Schorsch Creates More Magic, This Time It's Health Care

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 |  Includes: HCP, VTR
by: Brad Thomas

Summary

I have often referred to Nick Schorsch as the Houdini of REIT listings for incubating Non-Traded REITs.

Companies like VTR and HCP are almost forced to grow in order to feed the engine. It would seem logical that HCT would be a strong candidate for Ventas’s feeding.

Pound for pound, I believe that Ventas is the BEST Health Care REIT today and I don’t believe the risk premium of HCT warrants the return.

It’s clear that Nick Schorsch has more magic to come and I can’t wait for the next act.

Yesterday another REIT listed shares in the publicly-traded markets and this one was a Health Care REIT. Perhaps perfect timing for new investors and maybe even former non-traded REIT investors who anteed up (around 15% load) to own a diversified portfolio of health care-related assets. (Unlike many of the non-traded REIT listings, this one listed yesterday north of the par $10 par value and investors recouped all of their principal).

The new REIT, American Realty Capital Healthcare Trust (NASDAQ:HCT) listed approximately 183 million shares of common stock yesterday on NASDAQ . The New York-based Health Care opened the first day of trading at $10.50 and the shares have stayed flat throughout the day and closed up $.05 at $10.55.

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As I have written in many of my previous articles, Nick Schorsch, Executive Chairman of American Realty Capital and CEO of American Realty Capital Properties (ARCP), has been instrumental in creating an amazing pipeline of REIT listings, IPOs and portfolio sales, the latest of which was the listing of HCT yesterday.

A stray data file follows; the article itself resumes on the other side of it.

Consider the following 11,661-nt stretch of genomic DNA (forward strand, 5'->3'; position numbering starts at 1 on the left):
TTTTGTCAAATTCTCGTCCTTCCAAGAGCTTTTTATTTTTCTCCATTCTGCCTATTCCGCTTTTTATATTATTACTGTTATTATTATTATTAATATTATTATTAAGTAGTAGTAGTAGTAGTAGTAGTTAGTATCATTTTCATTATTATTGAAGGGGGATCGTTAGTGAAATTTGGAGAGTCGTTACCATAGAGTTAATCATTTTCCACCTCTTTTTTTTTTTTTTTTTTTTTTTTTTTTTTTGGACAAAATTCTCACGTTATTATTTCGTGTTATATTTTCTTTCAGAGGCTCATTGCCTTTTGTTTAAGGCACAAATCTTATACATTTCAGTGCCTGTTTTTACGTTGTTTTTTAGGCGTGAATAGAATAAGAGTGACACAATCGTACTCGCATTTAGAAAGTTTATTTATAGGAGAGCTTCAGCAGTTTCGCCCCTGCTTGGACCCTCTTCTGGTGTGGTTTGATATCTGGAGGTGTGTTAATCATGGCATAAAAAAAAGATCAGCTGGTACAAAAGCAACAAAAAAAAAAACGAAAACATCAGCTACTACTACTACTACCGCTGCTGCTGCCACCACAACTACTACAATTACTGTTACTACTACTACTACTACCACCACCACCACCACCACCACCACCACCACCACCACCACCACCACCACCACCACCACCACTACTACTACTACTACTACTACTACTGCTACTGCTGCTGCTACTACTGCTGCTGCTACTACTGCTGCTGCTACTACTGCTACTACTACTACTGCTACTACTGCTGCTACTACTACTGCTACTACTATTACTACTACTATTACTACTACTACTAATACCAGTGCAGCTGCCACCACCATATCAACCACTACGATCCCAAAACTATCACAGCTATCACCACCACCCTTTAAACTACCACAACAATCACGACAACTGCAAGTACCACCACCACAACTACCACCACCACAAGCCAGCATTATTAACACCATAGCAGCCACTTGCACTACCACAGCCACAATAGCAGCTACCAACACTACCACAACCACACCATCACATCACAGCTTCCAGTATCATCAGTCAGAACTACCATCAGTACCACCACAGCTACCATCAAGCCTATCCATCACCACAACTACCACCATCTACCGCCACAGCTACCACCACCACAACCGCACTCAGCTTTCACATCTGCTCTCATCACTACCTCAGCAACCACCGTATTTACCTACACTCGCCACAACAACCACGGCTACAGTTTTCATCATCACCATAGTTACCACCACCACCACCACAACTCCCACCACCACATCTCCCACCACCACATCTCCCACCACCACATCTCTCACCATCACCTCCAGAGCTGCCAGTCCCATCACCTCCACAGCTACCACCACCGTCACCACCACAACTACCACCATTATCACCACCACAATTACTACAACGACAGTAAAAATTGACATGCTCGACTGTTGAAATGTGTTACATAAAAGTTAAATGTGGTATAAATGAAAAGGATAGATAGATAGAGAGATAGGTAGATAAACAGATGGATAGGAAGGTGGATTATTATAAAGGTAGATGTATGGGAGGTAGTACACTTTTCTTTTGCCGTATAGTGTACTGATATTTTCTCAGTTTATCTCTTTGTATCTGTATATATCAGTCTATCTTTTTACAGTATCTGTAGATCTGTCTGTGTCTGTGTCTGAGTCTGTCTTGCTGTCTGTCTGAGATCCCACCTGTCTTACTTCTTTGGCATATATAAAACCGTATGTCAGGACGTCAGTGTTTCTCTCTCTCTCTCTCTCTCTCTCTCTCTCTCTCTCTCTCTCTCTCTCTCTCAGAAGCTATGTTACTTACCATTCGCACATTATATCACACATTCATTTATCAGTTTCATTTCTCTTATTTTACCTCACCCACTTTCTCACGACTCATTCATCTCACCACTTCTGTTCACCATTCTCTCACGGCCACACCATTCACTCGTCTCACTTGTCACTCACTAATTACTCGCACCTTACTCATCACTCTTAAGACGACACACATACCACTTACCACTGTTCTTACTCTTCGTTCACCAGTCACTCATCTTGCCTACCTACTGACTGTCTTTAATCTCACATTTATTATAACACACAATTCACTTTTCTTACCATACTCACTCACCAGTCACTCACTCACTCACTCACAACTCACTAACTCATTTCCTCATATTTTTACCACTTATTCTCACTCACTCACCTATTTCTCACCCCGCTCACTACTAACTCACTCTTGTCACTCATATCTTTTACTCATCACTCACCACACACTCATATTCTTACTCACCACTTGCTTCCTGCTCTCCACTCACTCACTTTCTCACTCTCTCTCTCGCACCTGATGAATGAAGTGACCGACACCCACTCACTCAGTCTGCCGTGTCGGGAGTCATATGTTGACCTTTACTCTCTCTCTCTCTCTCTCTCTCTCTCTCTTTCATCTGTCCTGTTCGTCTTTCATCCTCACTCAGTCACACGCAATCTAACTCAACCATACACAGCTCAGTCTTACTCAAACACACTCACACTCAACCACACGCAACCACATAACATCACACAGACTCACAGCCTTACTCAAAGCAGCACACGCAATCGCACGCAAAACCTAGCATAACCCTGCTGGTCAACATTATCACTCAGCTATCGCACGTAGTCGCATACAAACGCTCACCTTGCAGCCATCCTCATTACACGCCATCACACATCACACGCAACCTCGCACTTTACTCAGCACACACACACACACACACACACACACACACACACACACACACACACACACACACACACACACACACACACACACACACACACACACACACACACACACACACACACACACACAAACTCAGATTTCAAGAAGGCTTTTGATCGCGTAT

I have often referred to Schorsch as the "Houdini of REIT listings" as his track record for incubating REITs (6 full-cycle liquidity events) is much like pulling rabbits out of the hat. In fact, next week, Schorsch will be at it again as he lists shares of the "pure play" New York City office REIT, New York Recovery REIT (NYSE: NYRT). (I plan to write an article on NYRT next week).

The New Health Care REIT Hits the Market

HCT commenced raising money in August 2010 and over the course of the last three years the company has amassed a diversified portfolio of 141 properties - over 7.1 million square feet; in 27 states. While many of the newly listed Non-Traded REITs have been "pure play" type (one asset class), HCT is unique in that the company has exposure in most all health care sectors including Medical Office (51%), Senior Housing (30%), Hospital/Post-Acute Care (19%). Much like most of Schorsch's other companies, HCT was able to go from "soup to nuts" in record time (less than 33 months).

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With a strong retail sales platform, Schorsch was able to raise significant equity and build out a growth platform that topped $2.9 billion. Raising capital for health care assets is not an unfamiliar area for Schorsch as he was also instrumental in raising capital for Healthcare Trust of America (NYSE:HTA). Over the course of two years, HCT has grown its portfolio from $17.007 million of NOI to over $153 million.

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Unlike HTA - a "pure play" Medical Office Building REIT - HCT is a diversified REIT that invests in three primary sub-sectors.

HCT has built its business model on a national footprint that spans 7.1 million square feet in 27 states. Here is a snapshot of the nationwide portfolio:

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The portfolio is well-balanced across various regions:

HCT has a variety of tenants including UnitedHealth Group (9.7% of portfolio), Reliant Rehabilitation (6.5%), Aurora Health Care (5.0%), and Crozer-Keystone Health Systems (4.4%).

I noticed that HCT owns an 80,000 square foot property in my hometown of Spartanburg, SC. I have actually visited that building a few times and I'm very familiar with the hospital system. I was not aware that HCT was the landlord to Spartanburg Regional and if this property is an indication of the REIT's overall asset quality, I will score the portfolio with an A+. Here's an aerial: